There are also games out there - presenting players with indirect elimination. This meaning that they might not be "out of the game", but they can no longer "affect the game or win by any means". It can lead to the same feeling as being removed from the game - though here you have to sit and be reminded of your defeat every time it's your turn.
Should you have player elimination in your board game?
The first question you should ask yourself is... should I have player elimination in my board game?
Though many people doesn't like this factor - it is part of some games, and if implemented for the right reasons together with the right determinations / mechanics it may very well work.
Ask yourself some of these questions
How to implement player elimination
You might think it doesn't take a genius to implement elimination in a game, and you would be quite right about it. Nevertheless it does take some thought to actually implement it in a way - so that players accept it as a natural outcome of the game.
A player decision
One way to implement it is to create a visible barrier of which you as a player will have to cross in order to be able to be eliminated from the game. Here's some examples
Giving people a choice of "gain vs. risk" can create an acceptance towards the ultimate failure. Or like some of the examples illustrate - if you as a player knows that when you enter the final stages of the game (reaching a certain level of points) you now have a risk of being annihilated from the game.
Boosting your last efforts
While it's always a question about balance when it comes to the possibilities of players to catch up with the leader. It may be a good idea to include a somewhat "last stand chance" for players about to be eliminated from the game. Meaning that player might get boosted when in dire need of it.
I'm sure many of you would agree that if you have to go down - an epic last stand is the way to go. Making the ending memorable, and maybe you might even survive to take an enemy haft way with you in your fall ;)
And at last... make sure you take into consideration how long a player might be out of your game, if eliminated.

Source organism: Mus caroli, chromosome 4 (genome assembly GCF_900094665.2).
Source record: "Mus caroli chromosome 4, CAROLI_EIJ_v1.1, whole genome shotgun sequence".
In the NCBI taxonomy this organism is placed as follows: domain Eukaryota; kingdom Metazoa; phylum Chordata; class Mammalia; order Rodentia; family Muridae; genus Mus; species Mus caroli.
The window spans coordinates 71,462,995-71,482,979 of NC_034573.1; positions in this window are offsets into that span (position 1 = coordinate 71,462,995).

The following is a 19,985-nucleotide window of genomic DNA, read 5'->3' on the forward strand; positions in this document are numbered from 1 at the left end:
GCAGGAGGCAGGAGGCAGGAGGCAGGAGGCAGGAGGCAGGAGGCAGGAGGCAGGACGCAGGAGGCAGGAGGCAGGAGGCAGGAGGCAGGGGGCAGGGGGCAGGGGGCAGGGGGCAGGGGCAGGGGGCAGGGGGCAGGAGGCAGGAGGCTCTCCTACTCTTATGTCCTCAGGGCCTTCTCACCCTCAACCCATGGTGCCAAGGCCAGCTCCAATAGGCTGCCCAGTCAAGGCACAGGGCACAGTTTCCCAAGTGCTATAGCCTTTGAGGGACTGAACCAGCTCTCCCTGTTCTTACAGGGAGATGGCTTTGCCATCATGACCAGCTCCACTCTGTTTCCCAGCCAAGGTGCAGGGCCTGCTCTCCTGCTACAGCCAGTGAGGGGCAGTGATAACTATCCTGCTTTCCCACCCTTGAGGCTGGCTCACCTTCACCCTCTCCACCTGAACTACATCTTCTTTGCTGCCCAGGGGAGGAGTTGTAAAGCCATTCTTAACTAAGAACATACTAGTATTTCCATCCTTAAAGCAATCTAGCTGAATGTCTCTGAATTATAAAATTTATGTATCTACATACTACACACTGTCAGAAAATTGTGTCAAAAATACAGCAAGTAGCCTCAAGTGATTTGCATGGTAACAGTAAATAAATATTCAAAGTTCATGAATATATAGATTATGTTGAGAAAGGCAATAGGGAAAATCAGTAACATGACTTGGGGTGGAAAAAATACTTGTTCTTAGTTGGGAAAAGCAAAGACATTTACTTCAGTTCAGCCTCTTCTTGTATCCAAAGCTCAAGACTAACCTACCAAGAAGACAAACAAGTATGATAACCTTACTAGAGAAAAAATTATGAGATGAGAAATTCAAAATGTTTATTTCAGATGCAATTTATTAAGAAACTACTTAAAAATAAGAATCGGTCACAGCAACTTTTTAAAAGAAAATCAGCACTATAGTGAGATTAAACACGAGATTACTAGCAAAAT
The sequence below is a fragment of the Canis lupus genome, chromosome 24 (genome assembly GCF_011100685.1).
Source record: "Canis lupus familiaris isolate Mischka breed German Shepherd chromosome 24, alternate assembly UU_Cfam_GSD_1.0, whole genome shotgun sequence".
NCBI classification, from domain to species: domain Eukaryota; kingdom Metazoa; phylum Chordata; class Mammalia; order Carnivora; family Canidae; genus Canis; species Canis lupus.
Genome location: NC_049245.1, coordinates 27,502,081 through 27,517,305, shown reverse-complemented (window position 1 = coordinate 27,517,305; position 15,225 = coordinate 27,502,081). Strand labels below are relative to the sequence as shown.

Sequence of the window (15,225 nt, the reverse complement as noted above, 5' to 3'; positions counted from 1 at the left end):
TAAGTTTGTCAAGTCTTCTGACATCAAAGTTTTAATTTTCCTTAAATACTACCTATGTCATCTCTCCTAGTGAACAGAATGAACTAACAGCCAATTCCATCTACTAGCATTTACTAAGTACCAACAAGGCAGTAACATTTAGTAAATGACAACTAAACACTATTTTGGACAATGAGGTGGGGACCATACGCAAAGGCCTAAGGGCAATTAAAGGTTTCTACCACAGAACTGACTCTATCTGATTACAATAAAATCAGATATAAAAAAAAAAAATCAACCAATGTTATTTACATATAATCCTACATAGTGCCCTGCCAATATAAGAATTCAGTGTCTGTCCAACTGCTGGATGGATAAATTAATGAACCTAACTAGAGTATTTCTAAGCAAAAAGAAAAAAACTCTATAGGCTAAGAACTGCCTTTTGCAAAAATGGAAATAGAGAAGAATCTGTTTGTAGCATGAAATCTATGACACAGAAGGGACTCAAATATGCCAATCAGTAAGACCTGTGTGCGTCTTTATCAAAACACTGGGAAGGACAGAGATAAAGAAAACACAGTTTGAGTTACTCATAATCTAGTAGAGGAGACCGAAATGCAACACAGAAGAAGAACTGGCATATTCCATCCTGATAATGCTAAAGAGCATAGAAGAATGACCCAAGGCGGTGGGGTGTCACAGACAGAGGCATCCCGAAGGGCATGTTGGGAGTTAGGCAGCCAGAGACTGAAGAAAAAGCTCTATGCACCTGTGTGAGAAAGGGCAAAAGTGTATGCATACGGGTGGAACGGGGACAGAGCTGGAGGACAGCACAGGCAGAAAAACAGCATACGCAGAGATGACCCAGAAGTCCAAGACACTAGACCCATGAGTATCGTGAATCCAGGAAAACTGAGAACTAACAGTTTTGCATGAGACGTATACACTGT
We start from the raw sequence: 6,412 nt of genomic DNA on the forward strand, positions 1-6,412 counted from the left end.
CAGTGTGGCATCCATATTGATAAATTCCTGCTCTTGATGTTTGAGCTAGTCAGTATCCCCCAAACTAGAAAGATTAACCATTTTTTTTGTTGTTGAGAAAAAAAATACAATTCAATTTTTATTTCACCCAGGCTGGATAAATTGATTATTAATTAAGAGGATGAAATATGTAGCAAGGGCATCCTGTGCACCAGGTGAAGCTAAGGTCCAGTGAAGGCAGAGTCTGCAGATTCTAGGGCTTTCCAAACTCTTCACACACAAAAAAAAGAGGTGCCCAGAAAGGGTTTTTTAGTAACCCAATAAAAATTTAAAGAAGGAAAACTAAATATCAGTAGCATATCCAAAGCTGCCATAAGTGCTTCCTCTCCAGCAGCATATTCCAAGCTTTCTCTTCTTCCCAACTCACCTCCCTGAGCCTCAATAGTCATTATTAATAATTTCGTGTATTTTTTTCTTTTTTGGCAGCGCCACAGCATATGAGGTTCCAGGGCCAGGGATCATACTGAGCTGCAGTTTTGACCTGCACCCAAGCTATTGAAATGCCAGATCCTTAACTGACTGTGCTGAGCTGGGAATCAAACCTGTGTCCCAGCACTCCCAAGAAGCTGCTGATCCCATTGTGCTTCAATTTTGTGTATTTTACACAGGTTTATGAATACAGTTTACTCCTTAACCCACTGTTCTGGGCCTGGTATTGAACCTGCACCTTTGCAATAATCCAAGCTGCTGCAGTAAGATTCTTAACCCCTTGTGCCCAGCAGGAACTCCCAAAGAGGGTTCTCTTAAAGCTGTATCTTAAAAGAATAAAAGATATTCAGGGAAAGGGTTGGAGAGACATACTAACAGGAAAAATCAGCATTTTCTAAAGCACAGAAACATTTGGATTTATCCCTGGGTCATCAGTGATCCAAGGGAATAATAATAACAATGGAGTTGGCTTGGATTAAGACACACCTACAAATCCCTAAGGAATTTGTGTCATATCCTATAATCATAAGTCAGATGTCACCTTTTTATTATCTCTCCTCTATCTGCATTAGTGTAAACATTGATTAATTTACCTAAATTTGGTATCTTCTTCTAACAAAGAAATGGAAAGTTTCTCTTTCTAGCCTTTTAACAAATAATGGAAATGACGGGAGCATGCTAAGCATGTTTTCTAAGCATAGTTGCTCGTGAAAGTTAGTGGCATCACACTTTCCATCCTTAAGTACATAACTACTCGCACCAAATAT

How to avoid player elimination?
Now that I have touched the aspects of implementing player elimination - I want to talk a bit about how to avoid it.
I've put together some examples on how you can achieve this.
How to avoid indirect player elimination?
While it might seem easy to avoid "total player elimination" by stating something in the rules. It doesn't really ease the pain - if your game consist of heavy indirect player elimination.
By indirect player elimination I'm referring to the possibilities of a player to hinter, lockup or block another player off completely, in other terms eliminating that player from the game.
A few examples on how you might avoid an indirect elimination
You can find many reasons why you shouldn't have player elimination in your game... but on the other hand, there's no denying a game might be more interesting if the risk is there. You wouldn't play paint ball if it didn't hurt when you got hit ;)
In the end - it's all about implementation...
Happy gaming to all of you - and check out my newest game project Burning Suns, remember to sign up :)
Hey board game developer :)
I wanted to share some experiences I've had with board game production. I've been working on my own board game "Burning Suns" for almost a year now, and I thought it would be foolish not to share the knowledge I've gained over the many months.